William Warren, 12, of Baltimore is the club's newest member. The seventh-grader at Park School was interested in buying a gas-powered plane, but first needed to find a field where it is legal to fly it. And he needed some help with his flying skills.

He found the Radio Control Modelers of Baltimore on the Internet and practiced on club-owned planes before buying his own.

"I went out there three or four times before I passed the test," he said. "The club members were very helpful to me. The first time I flew on my own, I was a little bit nervous, but it's fun. It's an expensive hobby, though."

Annual fees for the Radio Control Modelers of Baltimore are $50 for adults and $25 for kids under 18. Each member must also belong to the national Academy of Model Aeronautics, which provides insurance. Those dues are $58 a year for those 19 and over.

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And, of course, there is the cost of a plane and radio controller. A basic ready-to-fly kit with a foam plane and radio controller can be bought for about $150.

"This is a great father-son sport," said Stites, whose son, Brian, spent many hours flying with his father and now flies corporate jets for a living.

The club has even attracted attention from Johns Hopkins University. Hopkins professor Cila Herman found the club's website when she was teaching a class on mechanical engineering in aviation.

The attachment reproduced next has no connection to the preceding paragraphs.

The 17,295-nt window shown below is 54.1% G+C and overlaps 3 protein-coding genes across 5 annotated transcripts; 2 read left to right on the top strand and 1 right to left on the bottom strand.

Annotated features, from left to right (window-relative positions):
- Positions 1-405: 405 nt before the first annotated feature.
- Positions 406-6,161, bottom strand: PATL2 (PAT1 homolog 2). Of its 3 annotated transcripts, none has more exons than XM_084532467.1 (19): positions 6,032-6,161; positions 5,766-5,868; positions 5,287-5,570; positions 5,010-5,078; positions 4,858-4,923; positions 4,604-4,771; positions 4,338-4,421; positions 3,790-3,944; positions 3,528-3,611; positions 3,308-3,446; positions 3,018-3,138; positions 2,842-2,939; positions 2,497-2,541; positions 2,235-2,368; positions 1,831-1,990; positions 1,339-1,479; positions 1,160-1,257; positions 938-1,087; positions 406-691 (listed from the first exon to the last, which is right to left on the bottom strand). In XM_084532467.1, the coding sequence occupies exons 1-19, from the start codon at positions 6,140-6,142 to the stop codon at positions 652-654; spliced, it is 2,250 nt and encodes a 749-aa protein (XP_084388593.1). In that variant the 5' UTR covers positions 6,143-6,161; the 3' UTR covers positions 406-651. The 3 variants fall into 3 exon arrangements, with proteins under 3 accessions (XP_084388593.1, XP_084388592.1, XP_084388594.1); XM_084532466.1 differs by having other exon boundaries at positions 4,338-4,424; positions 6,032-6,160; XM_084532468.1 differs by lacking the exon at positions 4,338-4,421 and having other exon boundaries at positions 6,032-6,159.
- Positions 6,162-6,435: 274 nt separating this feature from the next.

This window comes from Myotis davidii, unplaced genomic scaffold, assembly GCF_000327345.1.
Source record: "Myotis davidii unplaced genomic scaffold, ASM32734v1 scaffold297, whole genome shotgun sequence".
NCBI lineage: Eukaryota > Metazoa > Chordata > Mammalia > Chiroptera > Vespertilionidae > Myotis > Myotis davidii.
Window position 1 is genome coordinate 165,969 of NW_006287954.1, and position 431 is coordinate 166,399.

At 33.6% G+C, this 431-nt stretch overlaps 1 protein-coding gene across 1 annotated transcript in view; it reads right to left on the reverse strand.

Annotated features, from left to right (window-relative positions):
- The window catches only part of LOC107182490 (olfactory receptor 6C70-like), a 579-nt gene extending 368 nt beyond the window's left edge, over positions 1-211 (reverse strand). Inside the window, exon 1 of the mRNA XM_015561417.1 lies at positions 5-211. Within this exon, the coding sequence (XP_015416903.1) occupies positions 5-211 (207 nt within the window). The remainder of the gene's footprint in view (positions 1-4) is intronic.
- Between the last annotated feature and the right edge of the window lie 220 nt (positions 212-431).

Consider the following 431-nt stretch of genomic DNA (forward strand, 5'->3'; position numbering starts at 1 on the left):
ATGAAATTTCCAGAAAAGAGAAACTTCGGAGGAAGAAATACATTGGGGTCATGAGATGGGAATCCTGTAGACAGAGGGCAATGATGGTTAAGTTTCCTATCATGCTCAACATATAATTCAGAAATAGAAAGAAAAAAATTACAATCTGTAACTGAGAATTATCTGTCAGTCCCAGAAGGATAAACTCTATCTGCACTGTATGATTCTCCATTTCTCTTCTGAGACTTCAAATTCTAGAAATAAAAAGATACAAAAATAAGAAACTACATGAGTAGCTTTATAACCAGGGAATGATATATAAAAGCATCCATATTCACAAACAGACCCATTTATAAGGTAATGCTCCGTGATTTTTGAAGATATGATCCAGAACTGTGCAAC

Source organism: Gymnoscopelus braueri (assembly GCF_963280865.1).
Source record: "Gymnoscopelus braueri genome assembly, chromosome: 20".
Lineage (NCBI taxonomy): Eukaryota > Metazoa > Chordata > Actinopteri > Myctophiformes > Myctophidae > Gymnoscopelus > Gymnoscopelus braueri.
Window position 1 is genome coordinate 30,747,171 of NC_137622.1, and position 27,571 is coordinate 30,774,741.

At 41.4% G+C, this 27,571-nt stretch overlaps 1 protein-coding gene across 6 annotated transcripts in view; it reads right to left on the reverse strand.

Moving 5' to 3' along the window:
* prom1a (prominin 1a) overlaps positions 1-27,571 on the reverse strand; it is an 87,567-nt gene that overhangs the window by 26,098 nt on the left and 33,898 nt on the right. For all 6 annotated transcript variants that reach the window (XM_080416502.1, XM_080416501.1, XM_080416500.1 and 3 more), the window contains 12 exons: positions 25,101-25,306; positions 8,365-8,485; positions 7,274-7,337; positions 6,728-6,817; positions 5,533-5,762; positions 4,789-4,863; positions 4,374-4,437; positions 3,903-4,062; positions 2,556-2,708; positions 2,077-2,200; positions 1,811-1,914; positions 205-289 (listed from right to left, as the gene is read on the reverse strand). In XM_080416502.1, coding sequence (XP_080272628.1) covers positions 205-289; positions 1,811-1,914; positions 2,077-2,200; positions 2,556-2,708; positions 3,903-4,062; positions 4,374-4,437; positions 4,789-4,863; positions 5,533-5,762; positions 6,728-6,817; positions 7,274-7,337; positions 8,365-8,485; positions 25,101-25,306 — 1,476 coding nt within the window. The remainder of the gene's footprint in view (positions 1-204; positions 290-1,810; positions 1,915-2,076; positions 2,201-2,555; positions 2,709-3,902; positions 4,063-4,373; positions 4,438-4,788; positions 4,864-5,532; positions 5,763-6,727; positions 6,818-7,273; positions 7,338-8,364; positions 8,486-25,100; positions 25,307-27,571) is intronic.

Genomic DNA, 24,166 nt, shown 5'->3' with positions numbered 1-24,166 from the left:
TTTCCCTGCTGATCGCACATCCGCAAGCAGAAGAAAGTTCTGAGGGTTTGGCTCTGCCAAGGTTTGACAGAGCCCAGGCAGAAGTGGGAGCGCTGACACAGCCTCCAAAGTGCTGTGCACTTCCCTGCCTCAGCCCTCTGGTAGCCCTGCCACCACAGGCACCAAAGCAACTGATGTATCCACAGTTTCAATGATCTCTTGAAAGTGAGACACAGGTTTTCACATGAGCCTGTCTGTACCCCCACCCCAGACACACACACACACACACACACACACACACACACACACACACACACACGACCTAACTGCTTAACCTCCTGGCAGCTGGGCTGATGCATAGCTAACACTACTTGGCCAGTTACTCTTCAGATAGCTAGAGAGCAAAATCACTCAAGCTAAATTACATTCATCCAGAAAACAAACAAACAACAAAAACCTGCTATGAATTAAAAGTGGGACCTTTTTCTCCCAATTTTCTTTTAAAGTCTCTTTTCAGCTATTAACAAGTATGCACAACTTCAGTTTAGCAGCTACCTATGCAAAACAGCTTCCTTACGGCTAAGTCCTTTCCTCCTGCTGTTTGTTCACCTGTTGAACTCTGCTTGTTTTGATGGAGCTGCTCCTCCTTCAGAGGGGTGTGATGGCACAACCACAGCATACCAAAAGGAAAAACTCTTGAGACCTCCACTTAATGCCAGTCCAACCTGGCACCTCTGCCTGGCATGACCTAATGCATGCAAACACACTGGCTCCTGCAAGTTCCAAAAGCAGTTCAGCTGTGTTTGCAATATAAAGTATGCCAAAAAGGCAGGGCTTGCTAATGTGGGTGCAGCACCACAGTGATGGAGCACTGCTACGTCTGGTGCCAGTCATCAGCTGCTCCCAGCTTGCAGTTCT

She asked several members to help teach a class last year, Stites said. The men supervised students while they built model planes in class, then they all went to Kirk field to fly their creations.

Crashing is fun

The flying club got its start in the 1950s when boys and men gathered behind Peerce's Plantation on Dulaney Valley Road to fly gas-powered planes.

From there they moved to a field off Greene Road in Baldwin until they became affiliated with Seventh District Recreation Council and moved to 5 acres on the Parkton landfill site in 1991.

The members raised money to build a clubhouse they named "Sticker's Hall" to honor Don Stricker, of Sparks, one of the original members.

Stricker, 78, said the club has spend more than $100,000 on grading the property, paving the runway, and building a clubhouse, small hangar for model planes and storage shed for lawn mowers. It received a $3,328 grant from the Academy of Model Aeronautics to help with construction.

Members also created shelters so visitors can sit in the shade while watching planes soar. The club allows a maximum of six planes in the air at a time.

"You don't want to go any higher than you can see," said Stricker, who doesn't fly much because his hand/eye coordination skills have diminished.

He comes to the field these days with his son, Steve, who started flying when he was 8. Steve Stricker, who works at AAI, is a master of airplane aerobatics and even won a national radio-control flying championship in Las Vegas in 1996.

But not everyone is an expert. Walt Dunsmore, of Hereford, joined four years ago after he spent a winter in his basement building "Ole Yeller," a bright yellow World War II-era plane from scratch.

He hopes to add a Barbie doll to a wing to simulate a wing-walker and wants to create an advertising banner for the plane to pull.

"I like to build them, fly them, crash them and rebuild them," he said. "There's always somebody in the club you can go to for help or for advice. These guys love to fly and they're out here all the time. Even if you're not flying, it's nice to be out here watching the action."

Kirk Field is located at 800 Stablers Church Road. The club's website is http://www.rcmb.org.